The Charming Old Towns of Montréal and Québec

After spending a couple of days wandering the streets and admiring the old architecture it was easy for us to see why visitors are drawn to the Old Towns of Montréal and Québec City. The streets are lined with lovely heritage buildings making both cities a must-see for lovers of architecture.

Old Montréal

Our Great Canadian Road Trip took us along the Trans-Canada Highway from Ottawa to Montréal. The city of Montréal is on an island at the confluence of Ottawa and St. Lawrence Rivers. At its core is the city’s historical district, Old Montréal (Vieux-Montréal).

Branching up from Old Port on the banks of St. Lawrence River, the cobblestone streets of Old Montréal make you feel as if you’ve stepped back in time. Lined with beautifully renovated 17th century heritage buildings the streets are arranged in an organized grid. Most of the building are now functioning as shops, restaurants and small hotels making this a vibrant area filled with plenty of locals and tourists. A few of the streets are designated as pedestrian-only which allowed us to pay more attention to the gorgeous architecture.

The Montreal Clock Tower is almost all that remains of the Old Port of Montréal. In its place is a multi-use centre including a Science Centre, walking paths, restaurants and the Montréal Yacht Club. From the walking path there is a great view of Montréal’s iconic Jacques Cartier Bridge.

Across from Old Port the buildings have a more stately feel and make Old Montréal feel very grand. The most impressive of these is Bonsecours Market. It is a majestic building with a large silver dome on its roof. It has been used as a public market for over 100 years. Beside it Notre-Dame-de-Bon-Secours has a statue of The Virgin as Star of the Sea on its roof. The statue faces the port and asks for safe voyages for all sailors.

Old Québec

In western Canada we call it Québec City, here they call it Québec. Located 250 km north-east of Montréal, Québec City is the capital of the province of Québec. Being one of the oldest cities in Canada it makes sense that their historic centre is the most charming. Old Québec (Vieux-Québec) is surrounded by the original fortification wall of the Citadel of Québec. This formidable stone wall is the first thing you see as you approach the heritage area. When you see it you know you’re in for a treat.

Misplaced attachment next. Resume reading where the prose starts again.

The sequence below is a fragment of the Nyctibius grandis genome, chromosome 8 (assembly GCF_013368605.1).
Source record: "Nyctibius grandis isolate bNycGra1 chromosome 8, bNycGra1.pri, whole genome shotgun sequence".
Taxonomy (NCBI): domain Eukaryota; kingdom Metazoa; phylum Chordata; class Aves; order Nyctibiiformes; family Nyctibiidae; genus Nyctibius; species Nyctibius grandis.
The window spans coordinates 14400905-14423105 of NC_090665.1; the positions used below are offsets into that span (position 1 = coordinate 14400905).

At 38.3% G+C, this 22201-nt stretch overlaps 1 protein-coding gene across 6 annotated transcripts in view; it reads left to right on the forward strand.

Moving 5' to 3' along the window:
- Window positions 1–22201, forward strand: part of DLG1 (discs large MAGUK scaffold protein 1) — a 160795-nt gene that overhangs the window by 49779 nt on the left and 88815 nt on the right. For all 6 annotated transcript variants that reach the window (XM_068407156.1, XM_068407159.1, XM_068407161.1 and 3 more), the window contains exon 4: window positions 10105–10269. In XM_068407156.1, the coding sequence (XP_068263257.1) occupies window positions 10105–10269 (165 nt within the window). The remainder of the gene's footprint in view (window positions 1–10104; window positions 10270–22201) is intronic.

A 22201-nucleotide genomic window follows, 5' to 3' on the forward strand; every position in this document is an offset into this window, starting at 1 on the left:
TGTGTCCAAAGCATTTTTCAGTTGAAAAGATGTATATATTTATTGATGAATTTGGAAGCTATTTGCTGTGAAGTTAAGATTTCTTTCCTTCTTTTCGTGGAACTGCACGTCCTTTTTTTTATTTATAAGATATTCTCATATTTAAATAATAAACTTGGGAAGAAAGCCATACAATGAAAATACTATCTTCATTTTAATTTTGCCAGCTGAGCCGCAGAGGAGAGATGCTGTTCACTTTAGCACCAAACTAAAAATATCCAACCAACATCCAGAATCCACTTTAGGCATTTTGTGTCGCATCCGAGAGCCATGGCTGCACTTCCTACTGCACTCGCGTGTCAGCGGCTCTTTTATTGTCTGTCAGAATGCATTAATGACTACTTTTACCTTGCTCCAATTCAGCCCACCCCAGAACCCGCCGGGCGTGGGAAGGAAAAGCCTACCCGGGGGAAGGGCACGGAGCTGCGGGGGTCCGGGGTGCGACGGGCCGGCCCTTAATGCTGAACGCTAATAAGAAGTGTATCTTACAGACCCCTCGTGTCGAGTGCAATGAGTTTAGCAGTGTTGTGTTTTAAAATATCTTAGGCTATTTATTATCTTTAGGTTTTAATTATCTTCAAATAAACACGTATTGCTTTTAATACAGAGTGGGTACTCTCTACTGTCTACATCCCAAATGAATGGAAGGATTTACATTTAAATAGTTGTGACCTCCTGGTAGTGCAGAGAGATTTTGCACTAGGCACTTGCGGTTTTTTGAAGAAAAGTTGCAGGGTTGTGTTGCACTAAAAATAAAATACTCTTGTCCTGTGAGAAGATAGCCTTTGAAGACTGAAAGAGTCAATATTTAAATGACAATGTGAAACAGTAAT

Enter through one of two old stone gates, St. Louis or St. John, and step back into the past. Once through the gate you’ll be mesmerized by the quaintness of this UNESCO World Heritage Site.

The cobblestone streets are lined with beautifully renovated 400 year old buildings. Many of the stone buildings have colourfully painted doors and window frames. Old Québec has a more quaint feel than Old Montréal. This is probably in part due to the seemingly unplanned nature of the streets that climb up and down the small hills in all directions. You could spend hours aimlessly wandering through the pretty streets of what is undoubtedly the most European city in Canada.

In the summer the sidewalks are filled with patios for all budgets and tastes. In the winter, the area is still busy with tourists for Québec’s Wnter Carnival (Carnaval).

As you make your way to the far end of Old Québec you’ll be in awe of Fairmont Chateau Frontenac as it stands like a castle along the St. Lawrence River. Built in the late 1800s, the hotel was one of the first of the grand railway hotels built by the CP Railway to entice travel across Canada. At its side is the busy Place d’Armes where buskers entertain tourists around the park’s statues and fountain.